It appears that graduate teaching assistants are going to strike.
From the Teaching Assistant Union (TAU) website:
Frequently Asked Questions About Work Action
Is this work action (strike) legal?
No, it is not legal for public employees to strike or engage in work stoppages in the state of Michigan. But it’s important to be specific about what “not legal” means. Striking is not a crime for either the union or the union’s individual members. An individual member cannot be arrested or even ticketed for refusing to work, or for walking a picket line. The University cannot sue the union or individual employees for damages.
Since striking is illegal, the employer can apply for an injunction to compel us to return to work. And if we refuse to comply with the court injunction, the Union as a whole could be subject to fines, and elected leaders could be jailed. But there will be clear opportunities for us to revisit the question of striking against an injunction before those things happen.
Does that mean we can’t strike?
Absolutely not. Many great social movements have involved actions that are technically violations of the law. And while public employees are not granted the right to strike in Michigan, this practice has been used by graduate teachers at other state universities, including the University of Michigan, to fight for fair contracts. In nine and a half days on strike over thirty years of recognition as a union, UM graduate employees have won full tuition remission for everyone working 10 hours per week or more, fully-paid high-quality health insurance for employees and dependents, and salaries 25% than our current GA rates.
On a more technical note, while injunctions can be gotten fairly quickly (in as little as 48 hours) the University does not have to ask for one, and a judge doesn’t have to grant them one. We should be aware of possible worst-case consequences, but do what we feel is right to get a fair contract.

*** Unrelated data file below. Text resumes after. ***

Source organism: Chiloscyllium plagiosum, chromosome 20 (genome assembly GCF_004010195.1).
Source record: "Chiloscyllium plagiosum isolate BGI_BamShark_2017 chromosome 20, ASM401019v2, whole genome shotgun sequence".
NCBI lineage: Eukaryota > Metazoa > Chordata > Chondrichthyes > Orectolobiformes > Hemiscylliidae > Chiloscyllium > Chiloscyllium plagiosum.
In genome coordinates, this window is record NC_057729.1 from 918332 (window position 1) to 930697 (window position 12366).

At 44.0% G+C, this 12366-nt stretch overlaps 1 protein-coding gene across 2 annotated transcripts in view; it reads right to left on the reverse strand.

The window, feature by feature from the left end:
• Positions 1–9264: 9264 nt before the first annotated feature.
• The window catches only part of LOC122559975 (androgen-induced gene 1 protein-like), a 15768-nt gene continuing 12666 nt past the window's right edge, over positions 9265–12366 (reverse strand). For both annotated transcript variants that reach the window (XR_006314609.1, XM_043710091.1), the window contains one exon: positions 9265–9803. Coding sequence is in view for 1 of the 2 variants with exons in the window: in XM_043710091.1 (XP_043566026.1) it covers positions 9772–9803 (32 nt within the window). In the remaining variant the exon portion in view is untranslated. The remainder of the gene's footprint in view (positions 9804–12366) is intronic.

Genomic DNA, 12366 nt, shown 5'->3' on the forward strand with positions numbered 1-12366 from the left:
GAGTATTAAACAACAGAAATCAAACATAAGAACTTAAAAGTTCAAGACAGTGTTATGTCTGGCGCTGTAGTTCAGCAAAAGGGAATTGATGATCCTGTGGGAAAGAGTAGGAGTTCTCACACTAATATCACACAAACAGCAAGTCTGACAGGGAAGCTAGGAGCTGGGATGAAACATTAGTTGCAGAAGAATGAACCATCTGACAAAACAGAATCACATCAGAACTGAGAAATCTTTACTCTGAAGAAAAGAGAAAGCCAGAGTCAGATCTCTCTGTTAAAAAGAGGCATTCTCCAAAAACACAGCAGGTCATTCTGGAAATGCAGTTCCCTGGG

Won’t we be hurting our students?
Our working conditions are undergraduates’ learning conditions. Undergraduates and graduates alike deserve the best learning environment we can provide; at this point, the University’s failure to provide the most basic necessities of life to its teachers harms students’ learning environment more than our work action will. Furthermore, some of our undergraduates will eventually undertake graduate study at Western: what we win in this contract will benefit many of them when they work here as teachers.
This action, in particular, has been selected with great concern for our students. While refusing to proctor final exams will create disruption for the university, the exams will still be prepared and the administration has the opportunity to make arrangements to accommodate students. This action may require extra work for professors around WMU. However, they work under a union contract that provides them with substantially better conditions than ours. For instance, they have high-quality health insurance that participants actually find beneficial, for half the out-of-pocket cost (an annual premium of $500 per employee for us, vs. $250 per employee for tenure-track faculty).
Our contacts with individual faculty and some of their representatives have convinced us that in general, faculty will support our efforts to achieve this contract.
If I vote against this work action, should I participate if the final vote is yes?
As set out in the TAU constitution, decisions involving work actions are made by the membership; that is the essence of a democratic organization. By voting, you implicitly agree to abide by the results--just as you would expect others to abide by the results if the vote were “No.” The results of a vote pertain to all members, just as the election of a political figure is binding even for people who did not vote for the winning candidate.
What will happen if I don’t participate in this work action?
If the membership of TAU calls for a work action and you choose not to participate, you will be working against the efforts of your union. Your actions would weaken the morale of TAs that do participate and send a message to the university that you do not support the Bargaining Team and you would be satisfied with a poor contract. You may also be asked to “scab,” by doing work that members participating in the action will not be doing.
Grad assistants to vote on unionization
Fourteen for Freedom